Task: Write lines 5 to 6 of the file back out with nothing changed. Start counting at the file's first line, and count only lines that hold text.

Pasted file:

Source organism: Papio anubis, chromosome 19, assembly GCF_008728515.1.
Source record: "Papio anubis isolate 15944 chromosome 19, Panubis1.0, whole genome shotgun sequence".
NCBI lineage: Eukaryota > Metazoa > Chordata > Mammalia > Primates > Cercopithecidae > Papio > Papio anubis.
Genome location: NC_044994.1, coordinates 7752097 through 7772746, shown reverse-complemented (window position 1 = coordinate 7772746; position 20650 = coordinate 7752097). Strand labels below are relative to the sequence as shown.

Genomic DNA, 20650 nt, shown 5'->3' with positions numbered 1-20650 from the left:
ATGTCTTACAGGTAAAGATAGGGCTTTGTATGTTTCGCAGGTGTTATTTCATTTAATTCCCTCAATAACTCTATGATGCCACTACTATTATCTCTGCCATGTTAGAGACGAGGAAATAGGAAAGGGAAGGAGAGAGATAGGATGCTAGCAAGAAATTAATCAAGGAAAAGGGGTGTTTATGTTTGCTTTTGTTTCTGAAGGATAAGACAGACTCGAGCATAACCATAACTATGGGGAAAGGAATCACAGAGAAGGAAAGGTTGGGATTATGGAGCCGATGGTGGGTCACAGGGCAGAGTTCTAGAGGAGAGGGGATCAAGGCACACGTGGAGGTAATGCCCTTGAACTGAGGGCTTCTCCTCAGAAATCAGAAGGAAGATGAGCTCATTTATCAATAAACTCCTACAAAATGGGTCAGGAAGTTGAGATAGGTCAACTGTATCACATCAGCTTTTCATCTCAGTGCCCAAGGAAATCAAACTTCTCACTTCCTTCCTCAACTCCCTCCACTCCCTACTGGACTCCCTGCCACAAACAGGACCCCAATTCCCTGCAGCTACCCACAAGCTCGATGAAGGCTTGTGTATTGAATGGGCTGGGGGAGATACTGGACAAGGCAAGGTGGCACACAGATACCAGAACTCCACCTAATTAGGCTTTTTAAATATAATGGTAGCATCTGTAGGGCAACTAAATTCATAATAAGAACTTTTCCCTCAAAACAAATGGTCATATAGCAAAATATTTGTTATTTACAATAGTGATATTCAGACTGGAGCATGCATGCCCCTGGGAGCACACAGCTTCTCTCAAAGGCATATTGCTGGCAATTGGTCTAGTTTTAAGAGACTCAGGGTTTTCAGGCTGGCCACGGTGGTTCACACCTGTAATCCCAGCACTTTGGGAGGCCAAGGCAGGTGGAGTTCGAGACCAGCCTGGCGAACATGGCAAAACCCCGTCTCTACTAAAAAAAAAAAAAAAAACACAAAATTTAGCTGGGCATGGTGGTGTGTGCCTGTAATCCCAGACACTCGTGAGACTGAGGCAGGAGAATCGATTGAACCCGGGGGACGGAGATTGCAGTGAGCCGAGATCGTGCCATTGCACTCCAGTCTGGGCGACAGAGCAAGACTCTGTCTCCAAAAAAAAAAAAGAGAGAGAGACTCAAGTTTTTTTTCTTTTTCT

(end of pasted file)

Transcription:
Genomic DNA, 20650 nt, shown 5'->3' with positions numbered 1-20650 from the left:
ATGTCTTACAGGTAAAGATAGGGCTTTGTATGTTTCGCAGGTGTTATTTCATTTAATTCCCTCAATAACTCTATGATGCCACTACTATTATCTCTGCCATGTTAGAGACGAGGAAATAGGAAAGGGAAGGAGAGAGATAGGATGCTAGCAAGAAATTAATCAAGGAAAAGGGGTGTTTATGTTTGCTTTTGTTTCTGAAGGATAAGACAGACTCGAGCATAACCATAACTATGGGGAAAGGAATCACAGAGAAGGAAAGGTTGGGATTATGGAGCCGATGGTGGGTCACAGGGCAGAGTTCTAGAGGAGAGGGGATCAAGGCACACGTGGAGGTAATGCCCTTGAACTGAGGGCTTCTCCTCAGAAATCAGAAGGAAGATGAGCTCATTTATCAATAAACTCCTACAAAATGGGTCAGGAAGTTGAGATAGGTCAACTGTATCACATCAGCTTTTCATCTCAGTGCCCAAGGAAATCAAACTTCTCACTTCCTTCCTCAACTCCCTCCACTCCCTACTGGACTCCCTGCCACAAACAGGACCCCAATTCCCTGCAGCTACCCACAAGCTCGATGAAGGCTTGTGTATTGAATGGGCTGGGGGAGATACTGGACAAGGCAAGGTGGCACACAGATACCAGAACTCCACCTAATTAGGCTTTTTAAATATAATGGTAGCATCTGTAGGGCAACTAAATTCATAATAAGAACTTTTCCCTCAAAACAAATGGTCATATAGCAAAATATTTGTTATTTACAATAGTGATATTCAGACTGGAGCATGCATGCCCCTGGGAGCACACAGCTTCTCTCAAAGGCATATTGCTGGCAATTGGTCTAGTTTTAAGAGACTCAGGGTTTTCAGGCTGGCCACGGTGGTTCACACCTGTAATCCCAGCACTTTGGGAGGCCAAGGCAGGTGGAGTTCGAGACCAGCCTGGCGAACATGGCAAAACCCCGTCTCTACTAAAAAAAAAAAAAAAAACACAAAATTTAGCTGGGCATGGTGGTGTGTGCCTGTAATCCCAGACACTCGTGAGACTGAGGCAGGAGAATCGATTGAACCCGGGGGACGGAGATTGCAGTGAGCCGAGATCGTGCCATTGCACTCCAGTCTGGGCGACAGAGCAAGACTCTGTCTCCAAAAAAAAAAAAGAGAGAGAGACTCAAGTTTTTTTTCTTTTTCT